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I keep thinking it all feels too much like tulip mania – I think it's attracting the wrong kind of people (gamblers, speculators, 17-year-old options traders – people who sometimes do extremely well, but usually need to borrow money to get their car fixed).

My pessimistic side – while I'm out – is that this is the biggest opportunity in our generation, and we're missing it due to 20th century thinking .. But I guess you're either a speculator or an investor .. Here's Robert Shiller (Novel Prize winning economist who popularised the CAPE ratio) on Bitcoin:


Quartz: What are the best examples now of irrational exuberance or speculative bubbles?

Shiller: The best example right now is bitcoin. And I think that has to do with the motivating quality of the bitcoin story. And I’ve seen it in my students at Yale. You start talking about bitcoin and they’re excited! And I think, what’s so exciting? You have to think like humanities people. What is this bitcoin story?
It starts with Satoshi Nakamoto—remember him? The mysterious figure who may or may not be real. He’s never been found. That has a nice mystery quality to it. And then he has this clever idea about encryption and blockchain and public ledgers, and somehow the idea is so powerful that governments can’t even stop it. You can’t regulate this. It kind of fits in with the angst of this time in history.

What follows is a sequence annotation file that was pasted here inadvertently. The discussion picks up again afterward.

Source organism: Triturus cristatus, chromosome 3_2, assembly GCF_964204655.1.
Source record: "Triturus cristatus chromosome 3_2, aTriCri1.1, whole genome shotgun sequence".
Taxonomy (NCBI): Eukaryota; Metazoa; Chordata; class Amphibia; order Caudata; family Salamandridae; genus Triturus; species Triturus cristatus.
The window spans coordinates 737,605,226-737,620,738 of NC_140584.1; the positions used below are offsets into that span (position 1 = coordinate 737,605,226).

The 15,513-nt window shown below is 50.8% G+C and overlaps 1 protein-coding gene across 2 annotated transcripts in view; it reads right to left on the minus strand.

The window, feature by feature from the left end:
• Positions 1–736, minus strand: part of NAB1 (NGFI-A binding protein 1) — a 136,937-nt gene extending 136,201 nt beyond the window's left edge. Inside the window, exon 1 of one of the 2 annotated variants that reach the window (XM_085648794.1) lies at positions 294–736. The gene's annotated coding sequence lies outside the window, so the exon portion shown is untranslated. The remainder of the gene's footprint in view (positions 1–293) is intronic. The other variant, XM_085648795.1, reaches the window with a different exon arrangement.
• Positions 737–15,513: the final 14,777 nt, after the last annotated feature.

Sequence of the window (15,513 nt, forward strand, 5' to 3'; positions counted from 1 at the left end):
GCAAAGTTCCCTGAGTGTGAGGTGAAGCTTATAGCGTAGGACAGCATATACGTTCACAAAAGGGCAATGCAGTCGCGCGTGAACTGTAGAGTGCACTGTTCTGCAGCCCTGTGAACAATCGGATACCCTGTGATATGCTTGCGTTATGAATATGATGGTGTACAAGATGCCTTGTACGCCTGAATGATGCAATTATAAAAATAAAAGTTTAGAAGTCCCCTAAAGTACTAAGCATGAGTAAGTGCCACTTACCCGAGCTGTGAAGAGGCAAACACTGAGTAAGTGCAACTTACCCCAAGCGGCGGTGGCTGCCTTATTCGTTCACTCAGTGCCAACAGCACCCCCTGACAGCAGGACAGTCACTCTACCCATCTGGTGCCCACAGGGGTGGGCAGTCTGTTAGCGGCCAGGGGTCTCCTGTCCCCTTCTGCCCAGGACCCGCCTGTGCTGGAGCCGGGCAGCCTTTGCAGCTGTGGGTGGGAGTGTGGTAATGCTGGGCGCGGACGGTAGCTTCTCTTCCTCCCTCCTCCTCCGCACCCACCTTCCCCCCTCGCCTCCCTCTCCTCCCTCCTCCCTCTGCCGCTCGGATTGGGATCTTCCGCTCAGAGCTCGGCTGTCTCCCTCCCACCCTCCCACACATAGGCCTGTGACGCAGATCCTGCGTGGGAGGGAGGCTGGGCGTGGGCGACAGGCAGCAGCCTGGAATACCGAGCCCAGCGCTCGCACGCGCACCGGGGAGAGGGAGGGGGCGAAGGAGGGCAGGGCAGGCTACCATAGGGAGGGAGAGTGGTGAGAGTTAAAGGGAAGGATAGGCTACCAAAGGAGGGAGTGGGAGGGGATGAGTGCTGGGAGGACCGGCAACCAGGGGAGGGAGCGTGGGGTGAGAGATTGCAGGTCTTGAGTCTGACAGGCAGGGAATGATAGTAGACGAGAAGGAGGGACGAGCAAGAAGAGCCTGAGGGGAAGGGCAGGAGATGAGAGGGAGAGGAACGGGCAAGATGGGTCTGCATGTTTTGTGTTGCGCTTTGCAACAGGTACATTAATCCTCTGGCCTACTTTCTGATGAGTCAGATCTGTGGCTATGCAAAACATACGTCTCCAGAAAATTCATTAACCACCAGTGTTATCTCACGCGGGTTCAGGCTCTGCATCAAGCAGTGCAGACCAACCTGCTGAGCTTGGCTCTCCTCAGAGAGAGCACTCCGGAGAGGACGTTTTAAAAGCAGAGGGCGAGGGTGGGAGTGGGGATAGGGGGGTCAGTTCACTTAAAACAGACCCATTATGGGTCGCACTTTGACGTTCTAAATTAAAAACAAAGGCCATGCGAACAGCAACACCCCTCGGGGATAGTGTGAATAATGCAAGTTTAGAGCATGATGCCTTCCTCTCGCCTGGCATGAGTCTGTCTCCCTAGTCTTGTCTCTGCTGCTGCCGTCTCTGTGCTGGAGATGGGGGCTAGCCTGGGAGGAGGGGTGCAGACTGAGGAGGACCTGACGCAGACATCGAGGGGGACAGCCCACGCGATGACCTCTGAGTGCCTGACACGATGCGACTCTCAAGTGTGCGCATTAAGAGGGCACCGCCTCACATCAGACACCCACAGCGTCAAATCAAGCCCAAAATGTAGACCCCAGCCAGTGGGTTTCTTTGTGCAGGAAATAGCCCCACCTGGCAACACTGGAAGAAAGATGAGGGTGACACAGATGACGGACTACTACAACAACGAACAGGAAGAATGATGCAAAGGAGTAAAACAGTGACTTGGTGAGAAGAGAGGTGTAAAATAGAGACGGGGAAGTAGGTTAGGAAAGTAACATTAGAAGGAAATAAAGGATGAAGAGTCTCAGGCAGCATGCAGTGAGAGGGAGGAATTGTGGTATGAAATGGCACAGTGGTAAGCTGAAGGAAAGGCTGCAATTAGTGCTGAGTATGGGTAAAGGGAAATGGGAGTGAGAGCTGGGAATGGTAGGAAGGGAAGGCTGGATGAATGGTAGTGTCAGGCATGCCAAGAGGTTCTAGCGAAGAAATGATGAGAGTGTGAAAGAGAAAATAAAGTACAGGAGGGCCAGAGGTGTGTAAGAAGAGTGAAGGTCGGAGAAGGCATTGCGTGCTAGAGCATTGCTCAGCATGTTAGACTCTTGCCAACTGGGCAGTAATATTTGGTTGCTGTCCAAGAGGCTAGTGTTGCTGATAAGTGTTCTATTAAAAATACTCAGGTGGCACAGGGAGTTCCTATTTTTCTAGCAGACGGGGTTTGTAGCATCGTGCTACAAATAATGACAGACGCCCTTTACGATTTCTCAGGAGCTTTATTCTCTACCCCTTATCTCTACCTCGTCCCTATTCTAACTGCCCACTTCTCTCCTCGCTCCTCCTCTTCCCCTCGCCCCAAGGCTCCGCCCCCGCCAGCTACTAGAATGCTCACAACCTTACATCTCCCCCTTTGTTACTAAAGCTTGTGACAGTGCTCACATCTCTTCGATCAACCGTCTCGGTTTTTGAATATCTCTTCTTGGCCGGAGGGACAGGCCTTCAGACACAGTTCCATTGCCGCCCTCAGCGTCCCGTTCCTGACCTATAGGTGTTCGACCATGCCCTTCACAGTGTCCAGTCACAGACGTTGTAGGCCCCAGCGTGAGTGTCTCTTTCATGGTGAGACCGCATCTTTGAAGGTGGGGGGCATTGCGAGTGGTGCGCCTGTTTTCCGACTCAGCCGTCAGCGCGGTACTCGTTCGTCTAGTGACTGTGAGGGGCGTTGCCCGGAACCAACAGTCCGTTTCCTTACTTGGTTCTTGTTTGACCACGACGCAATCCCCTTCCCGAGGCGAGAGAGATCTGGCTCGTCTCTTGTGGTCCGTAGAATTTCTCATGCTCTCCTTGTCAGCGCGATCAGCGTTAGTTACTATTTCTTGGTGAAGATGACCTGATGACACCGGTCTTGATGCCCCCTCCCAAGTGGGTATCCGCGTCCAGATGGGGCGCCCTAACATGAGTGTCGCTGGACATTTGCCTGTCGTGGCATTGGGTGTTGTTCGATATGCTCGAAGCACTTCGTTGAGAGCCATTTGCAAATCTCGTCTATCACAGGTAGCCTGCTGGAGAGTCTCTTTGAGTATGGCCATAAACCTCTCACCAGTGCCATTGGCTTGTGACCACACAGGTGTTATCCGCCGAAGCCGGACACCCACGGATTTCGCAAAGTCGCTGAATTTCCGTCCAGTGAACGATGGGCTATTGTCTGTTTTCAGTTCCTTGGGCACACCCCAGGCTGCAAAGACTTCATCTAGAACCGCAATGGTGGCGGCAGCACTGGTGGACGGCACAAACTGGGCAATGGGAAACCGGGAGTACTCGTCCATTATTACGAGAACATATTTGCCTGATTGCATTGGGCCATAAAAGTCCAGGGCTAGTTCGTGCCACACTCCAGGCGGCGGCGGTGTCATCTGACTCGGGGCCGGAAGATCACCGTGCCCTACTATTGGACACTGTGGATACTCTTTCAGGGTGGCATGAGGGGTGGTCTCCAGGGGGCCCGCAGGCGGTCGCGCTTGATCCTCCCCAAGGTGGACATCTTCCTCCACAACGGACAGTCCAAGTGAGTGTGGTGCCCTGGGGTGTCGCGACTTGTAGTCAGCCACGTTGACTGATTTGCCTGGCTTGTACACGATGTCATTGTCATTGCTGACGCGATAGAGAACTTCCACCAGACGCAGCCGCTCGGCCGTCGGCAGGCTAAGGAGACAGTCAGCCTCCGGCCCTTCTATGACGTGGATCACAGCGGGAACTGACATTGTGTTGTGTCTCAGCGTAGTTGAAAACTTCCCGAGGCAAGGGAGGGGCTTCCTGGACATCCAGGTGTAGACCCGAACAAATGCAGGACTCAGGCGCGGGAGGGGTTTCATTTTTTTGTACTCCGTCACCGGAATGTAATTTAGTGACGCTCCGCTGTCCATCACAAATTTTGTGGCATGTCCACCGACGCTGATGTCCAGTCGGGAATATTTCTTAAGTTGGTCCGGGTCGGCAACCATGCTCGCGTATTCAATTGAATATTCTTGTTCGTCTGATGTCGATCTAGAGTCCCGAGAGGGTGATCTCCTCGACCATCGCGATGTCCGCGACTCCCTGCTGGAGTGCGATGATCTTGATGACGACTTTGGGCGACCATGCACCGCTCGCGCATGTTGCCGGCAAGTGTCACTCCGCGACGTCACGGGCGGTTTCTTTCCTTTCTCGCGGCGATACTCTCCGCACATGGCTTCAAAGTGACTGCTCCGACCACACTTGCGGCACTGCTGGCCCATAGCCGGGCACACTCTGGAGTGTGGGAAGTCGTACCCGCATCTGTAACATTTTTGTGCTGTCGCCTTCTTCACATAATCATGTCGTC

If you look at the third edition of Irrational Exuberance, I’m arguing that there’s a fundamental deep angst of our digitization and computers, that people wonder what their place is in this new world. What’s it going to be like in 10, 20, or 30 years, and will I have a job? Will I have anything?

Somehow bitcoin fits into that and it gives a sense of empowerment: I understand what’s happening! I can speculate and I can be rich from understanding this! That kind of is a solution to the fundamental angst.
So I’m trying to deconstruct the bitcoin story. Big things happen if someone invents the right story and promulgates it.

https://qz.com/1067557/robert-shiller-wrote-the-book-on-bubbles-he-says-the-best-example-right-now-is-bitcoin/
5 users thanked King Lodos for this post.
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Tim D
Posted: 08 November 2017 21:05:28(UTC)
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King Lodos;53031 wrote:
I keep thinking it all feels too much like tulip mania